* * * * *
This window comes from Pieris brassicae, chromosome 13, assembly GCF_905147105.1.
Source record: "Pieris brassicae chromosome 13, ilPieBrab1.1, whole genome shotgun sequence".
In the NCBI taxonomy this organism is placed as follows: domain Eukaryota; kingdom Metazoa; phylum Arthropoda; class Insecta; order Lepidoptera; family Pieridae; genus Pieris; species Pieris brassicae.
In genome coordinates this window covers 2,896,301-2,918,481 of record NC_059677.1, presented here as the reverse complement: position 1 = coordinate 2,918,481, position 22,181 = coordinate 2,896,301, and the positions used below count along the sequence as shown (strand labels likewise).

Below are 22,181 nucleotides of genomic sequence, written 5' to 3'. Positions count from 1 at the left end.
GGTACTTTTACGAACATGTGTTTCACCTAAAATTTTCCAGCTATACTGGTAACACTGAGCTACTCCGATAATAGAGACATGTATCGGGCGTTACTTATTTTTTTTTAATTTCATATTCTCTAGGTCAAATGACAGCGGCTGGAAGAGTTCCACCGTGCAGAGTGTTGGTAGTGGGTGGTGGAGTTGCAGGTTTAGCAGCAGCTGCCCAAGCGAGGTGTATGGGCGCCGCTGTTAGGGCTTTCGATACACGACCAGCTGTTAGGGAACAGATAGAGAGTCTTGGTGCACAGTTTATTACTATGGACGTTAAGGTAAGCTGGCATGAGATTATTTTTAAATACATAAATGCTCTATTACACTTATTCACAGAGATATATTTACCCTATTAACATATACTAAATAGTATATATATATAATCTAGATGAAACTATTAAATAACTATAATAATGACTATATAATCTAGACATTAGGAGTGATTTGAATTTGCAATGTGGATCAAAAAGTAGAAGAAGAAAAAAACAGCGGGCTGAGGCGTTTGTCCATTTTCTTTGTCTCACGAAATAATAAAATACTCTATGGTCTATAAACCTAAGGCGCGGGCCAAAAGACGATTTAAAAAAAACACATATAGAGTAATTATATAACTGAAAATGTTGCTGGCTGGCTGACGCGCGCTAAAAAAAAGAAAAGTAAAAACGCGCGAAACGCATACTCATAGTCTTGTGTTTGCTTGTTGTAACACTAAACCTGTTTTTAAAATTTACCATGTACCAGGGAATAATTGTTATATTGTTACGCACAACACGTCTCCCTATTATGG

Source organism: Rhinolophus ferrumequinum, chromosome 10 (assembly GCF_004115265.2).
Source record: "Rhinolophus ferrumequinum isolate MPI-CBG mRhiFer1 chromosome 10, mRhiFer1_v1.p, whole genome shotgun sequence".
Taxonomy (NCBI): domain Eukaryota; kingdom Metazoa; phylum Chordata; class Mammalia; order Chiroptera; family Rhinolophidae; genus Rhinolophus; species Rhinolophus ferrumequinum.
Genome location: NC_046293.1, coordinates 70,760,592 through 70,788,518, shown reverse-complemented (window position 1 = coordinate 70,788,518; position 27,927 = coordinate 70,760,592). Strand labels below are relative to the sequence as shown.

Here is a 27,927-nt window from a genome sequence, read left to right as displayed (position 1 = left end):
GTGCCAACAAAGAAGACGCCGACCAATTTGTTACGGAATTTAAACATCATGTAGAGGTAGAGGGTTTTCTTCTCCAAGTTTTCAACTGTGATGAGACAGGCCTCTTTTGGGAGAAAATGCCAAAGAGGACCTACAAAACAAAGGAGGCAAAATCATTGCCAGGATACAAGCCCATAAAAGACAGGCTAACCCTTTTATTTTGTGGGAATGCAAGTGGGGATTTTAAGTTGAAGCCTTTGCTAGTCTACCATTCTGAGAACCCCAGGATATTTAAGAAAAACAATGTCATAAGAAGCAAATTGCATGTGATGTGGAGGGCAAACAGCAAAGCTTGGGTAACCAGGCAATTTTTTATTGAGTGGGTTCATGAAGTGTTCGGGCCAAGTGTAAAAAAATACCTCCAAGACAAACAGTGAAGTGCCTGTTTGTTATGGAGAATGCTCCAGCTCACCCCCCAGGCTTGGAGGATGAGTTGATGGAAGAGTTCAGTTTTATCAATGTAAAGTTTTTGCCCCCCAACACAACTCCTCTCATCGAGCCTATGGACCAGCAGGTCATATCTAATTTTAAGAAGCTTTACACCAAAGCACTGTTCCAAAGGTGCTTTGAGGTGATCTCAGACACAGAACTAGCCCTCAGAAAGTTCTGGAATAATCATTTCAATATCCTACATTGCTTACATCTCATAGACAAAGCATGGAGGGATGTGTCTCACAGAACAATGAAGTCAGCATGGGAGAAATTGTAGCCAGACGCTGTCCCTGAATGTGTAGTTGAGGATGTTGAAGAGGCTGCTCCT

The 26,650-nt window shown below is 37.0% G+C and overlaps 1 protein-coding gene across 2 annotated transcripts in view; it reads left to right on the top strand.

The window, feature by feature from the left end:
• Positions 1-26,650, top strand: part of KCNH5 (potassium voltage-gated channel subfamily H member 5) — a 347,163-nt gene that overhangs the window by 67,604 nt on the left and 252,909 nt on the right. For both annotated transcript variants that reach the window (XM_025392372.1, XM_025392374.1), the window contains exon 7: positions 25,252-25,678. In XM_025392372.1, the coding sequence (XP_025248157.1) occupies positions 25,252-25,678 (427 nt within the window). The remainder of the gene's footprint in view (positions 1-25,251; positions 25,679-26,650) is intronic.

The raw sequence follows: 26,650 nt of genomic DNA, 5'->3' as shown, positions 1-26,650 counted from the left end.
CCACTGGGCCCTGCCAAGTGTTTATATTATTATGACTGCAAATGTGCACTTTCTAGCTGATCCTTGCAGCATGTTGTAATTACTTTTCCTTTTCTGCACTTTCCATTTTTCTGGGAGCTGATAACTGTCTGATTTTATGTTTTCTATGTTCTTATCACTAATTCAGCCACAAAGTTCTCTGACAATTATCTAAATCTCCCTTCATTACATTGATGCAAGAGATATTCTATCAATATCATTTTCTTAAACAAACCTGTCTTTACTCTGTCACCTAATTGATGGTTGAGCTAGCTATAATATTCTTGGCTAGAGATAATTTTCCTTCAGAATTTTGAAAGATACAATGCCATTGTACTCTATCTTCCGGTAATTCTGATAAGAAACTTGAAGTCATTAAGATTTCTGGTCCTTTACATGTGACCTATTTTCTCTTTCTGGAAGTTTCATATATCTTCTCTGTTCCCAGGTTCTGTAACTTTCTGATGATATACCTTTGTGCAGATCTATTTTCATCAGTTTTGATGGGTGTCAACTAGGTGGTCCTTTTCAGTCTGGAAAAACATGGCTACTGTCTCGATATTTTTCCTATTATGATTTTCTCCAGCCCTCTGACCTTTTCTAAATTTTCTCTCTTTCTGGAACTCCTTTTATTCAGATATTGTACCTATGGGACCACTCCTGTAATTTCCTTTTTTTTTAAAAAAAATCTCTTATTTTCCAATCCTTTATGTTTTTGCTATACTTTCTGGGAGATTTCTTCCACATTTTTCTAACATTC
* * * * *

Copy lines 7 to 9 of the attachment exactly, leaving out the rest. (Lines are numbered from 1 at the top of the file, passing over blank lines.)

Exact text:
Source organism: Rhinolophus ferrumequinum, chromosome 10 (assembly GCF_004115265.2).
Source record: "Rhinolophus ferrumequinum isolate MPI-CBG mRhiFer1 chromosome 10, mRhiFer1_v1.p, whole genome shotgun sequence".
Taxonomy (NCBI): domain Eukaryota; kingdom Metazoa; phylum Chordata; class Mammalia; order Chiroptera; family Rhinolophidae; genus Rhinolophus; species Rhinolophus ferrumequinum.